The Crusader Armies

Author: Steve Tibble

Publisher: Yale University Press

ISBN: 0300241143

Category: History

Page: 431

View: 685


A major new history of the Crusades that illuminates the strength and sophistication of the Western and Muslim armies During the Crusades, the Western and Muslim armies developed various highly sophisticated strategies of both attack and defense, which evolved during the course of the battles. In this ambitious new work, Steve Tibble draws on a wide range of Muslim texts and archaeological evidence as well as more commonly cited Western sources to analyze the respective armies’ strategy, adaptation, evolution, and cultural diversity and show just how sophisticated the Crusader armies were even by today’s standards. In the first comprehensive account of the subject in sixty years, Tibble takes a fresh approach to Templars, Hospitallers, and other key Orders and makes the controversial proposition that the Crusades were driven as much by sedentary versus nomadic tribal concerns as by religious conflict. This fluently written, broad-ranging narrative provides a crucial missing piece in the study of the West’s attempts to colonize the Middle East during the Middle Ages.

The Crusader Strategy

Author: Steve Tibble

Publisher: Yale University Press

ISBN: 0300253117

Category: History

Page: 376

View: 3086


A new look at the crusaders, which shows how they pursued long-term plans and clear strategic goals Medieval states, and particularly crusader societies, often have been considered brutish and culturally isolated. It seems unlikely that they could develop "strategy" in any meaningful sense. However, the crusaders were actually highly organized in their thinking and their decision making was rarely random. In this lively account, Steve Tibble draws on a rich array of primary sources to reassess events on the ground and patterns of behavior over time. He shows how, from aggressive castle building to implementing a series of invasions of Egypt, crusader leaders tenaciously pursued long-term plans and devoted single-minded attention to clear strategic goals. Crusader states were permanently on the brink of destruction; resources were scarce and the penalties for failure severe. Intuitive strategic thinking, Tibble argues, was a necessity, not a luxury.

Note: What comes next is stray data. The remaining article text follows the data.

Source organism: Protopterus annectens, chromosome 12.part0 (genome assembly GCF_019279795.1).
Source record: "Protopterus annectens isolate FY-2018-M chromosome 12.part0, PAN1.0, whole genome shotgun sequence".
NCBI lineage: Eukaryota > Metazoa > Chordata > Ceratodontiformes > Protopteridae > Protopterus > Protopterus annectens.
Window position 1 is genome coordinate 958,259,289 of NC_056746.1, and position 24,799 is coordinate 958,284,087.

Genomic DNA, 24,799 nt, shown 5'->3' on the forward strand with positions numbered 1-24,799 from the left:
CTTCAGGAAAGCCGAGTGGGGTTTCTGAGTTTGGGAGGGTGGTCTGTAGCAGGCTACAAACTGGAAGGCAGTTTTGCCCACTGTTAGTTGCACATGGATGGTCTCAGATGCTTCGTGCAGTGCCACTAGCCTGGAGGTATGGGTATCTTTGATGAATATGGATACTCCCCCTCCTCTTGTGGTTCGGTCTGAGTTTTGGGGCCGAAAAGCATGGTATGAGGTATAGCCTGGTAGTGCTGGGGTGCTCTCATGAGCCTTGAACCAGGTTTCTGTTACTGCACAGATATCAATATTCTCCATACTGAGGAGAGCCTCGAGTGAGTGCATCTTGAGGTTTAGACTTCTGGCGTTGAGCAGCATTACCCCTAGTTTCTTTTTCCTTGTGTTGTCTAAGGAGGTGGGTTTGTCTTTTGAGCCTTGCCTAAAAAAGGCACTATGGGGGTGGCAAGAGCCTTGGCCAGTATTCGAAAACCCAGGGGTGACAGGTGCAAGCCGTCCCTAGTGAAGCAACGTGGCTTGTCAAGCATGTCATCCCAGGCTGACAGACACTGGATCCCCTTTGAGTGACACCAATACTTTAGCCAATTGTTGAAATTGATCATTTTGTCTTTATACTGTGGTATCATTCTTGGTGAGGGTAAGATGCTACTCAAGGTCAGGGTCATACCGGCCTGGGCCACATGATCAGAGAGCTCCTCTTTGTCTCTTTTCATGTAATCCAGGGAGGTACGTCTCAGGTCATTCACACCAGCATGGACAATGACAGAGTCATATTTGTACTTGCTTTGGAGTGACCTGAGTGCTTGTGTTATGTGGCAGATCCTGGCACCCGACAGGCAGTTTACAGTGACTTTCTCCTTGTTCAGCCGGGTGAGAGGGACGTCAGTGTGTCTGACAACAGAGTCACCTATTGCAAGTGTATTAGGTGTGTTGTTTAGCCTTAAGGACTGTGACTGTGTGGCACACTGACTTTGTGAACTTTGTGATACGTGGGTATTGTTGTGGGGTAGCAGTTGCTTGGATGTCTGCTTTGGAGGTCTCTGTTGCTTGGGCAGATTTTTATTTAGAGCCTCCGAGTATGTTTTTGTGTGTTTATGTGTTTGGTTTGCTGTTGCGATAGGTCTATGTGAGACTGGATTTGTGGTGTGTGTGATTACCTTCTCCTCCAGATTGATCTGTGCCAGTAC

The Crusader States and their Neighbours

Author: Nicholas Morton

Publisher: Oxford University Press

ISBN: 0192557998

Category: History

Page: 288

View: 5625


The Crusader States and their Neighbours explores the military history of the Medieval Near East, piecing together the fault-lines of conflict which entangled this much-contested region. This was an area where ethnic, religious, dynastic, and commercial interests collided and the causes of war could be numerous. Conflicts persisted for decades and were fought out between many groups including Kurds, Turks, Armenians, Arabs, and the crusaders themselves. Nicholas Morton recreates this world, exploring how each faction sought to advance its own interests by any means possible, adapting its warcraft to better respond to the threats posed by their rivals. Strategies and tactics employed by the pastoral societies of the Central Asian Steppe were pitted against the armies of the agricultural societies of Western Christendom, Byzantium, and the Islamic World, galvanising commanders to adapt their practices in response to their foes. Today, we are generally encouraged to think of this era as a time of religious conflict, and yet this vastly over-simplifies a complex region where violence could take place for many reasons and peoples of different faiths could easily find themselves fighting side-by-side.